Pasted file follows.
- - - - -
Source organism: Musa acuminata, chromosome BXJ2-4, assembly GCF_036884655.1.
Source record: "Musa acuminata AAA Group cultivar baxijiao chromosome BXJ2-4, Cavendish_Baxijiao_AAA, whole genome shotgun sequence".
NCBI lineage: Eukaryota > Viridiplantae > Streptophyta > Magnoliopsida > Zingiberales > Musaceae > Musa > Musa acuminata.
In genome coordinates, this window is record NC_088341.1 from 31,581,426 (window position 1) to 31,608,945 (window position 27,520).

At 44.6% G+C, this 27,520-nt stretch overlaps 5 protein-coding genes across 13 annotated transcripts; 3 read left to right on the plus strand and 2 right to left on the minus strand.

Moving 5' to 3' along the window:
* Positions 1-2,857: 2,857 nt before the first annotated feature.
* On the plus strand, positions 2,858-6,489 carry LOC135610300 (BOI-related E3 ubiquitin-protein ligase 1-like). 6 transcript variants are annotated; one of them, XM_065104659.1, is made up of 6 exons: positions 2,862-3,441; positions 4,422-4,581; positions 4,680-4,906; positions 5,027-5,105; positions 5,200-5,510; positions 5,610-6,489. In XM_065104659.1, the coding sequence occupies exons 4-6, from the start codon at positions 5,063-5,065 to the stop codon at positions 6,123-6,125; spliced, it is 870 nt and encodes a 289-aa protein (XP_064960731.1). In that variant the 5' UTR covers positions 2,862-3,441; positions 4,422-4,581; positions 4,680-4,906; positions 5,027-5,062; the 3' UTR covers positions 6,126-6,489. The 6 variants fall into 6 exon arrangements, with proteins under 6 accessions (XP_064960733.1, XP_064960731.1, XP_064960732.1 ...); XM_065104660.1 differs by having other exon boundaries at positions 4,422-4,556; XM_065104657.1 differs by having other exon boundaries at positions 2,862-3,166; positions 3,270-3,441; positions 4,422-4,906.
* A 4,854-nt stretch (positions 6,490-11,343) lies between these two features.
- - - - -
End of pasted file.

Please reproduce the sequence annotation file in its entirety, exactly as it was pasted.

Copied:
Source organism: Musa acuminata, chromosome BXJ2-4, assembly GCF_036884655.1.
Source record: "Musa acuminata AAA Group cultivar baxijiao chromosome BXJ2-4, Cavendish_Baxijiao_AAA, whole genome shotgun sequence".
NCBI lineage: Eukaryota > Viridiplantae > Streptophyta > Magnoliopsida > Zingiberales > Musaceae > Musa > Musa acuminata.
In genome coordinates, this window is record NC_088341.1 from 31,581,426 (window position 1) to 31,608,945 (window position 27,520).

At 44.6% G+C, this 27,520-nt stretch overlaps 5 protein-coding genes across 13 annotated transcripts; 3 read left to right on the plus strand and 2 right to left on the minus strand.

Moving 5' to 3' along the window:
* Positions 1-2,857: 2,857 nt before the first annotated feature.
* On the plus strand, positions 2,858-6,489 carry LOC135610300 (BOI-related E3 ubiquitin-protein ligase 1-like). 6 transcript variants are annotated; one of them, XM_065104659.1, is made up of 6 exons: positions 2,862-3,441; positions 4,422-4,581; positions 4,680-4,906; positions 5,027-5,105; positions 5,200-5,510; positions 5,610-6,489. In XM_065104659.1, the coding sequence occupies exons 4-6, from the start codon at positions 5,063-5,065 to the stop codon at positions 6,123-6,125; spliced, it is 870 nt and encodes a 289-aa protein (XP_064960731.1). In that variant the 5' UTR covers positions 2,862-3,441; positions 4,422-4,581; positions 4,680-4,906; positions 5,027-5,062; the 3' UTR covers positions 6,126-6,489. The 6 variants fall into 6 exon arrangements, with proteins under 6 accessions (XP_064960733.1, XP_064960731.1, XP_064960732.1 ...); XM_065104660.1 differs by having other exon boundaries at positions 4,422-4,556; XM_065104657.1 differs by having other exon boundaries at positions 2,862-3,166; positions 3,270-3,441; positions 4,422-4,906.
* A 4,854-nt stretch (positions 6,490-11,343) lies between these two features.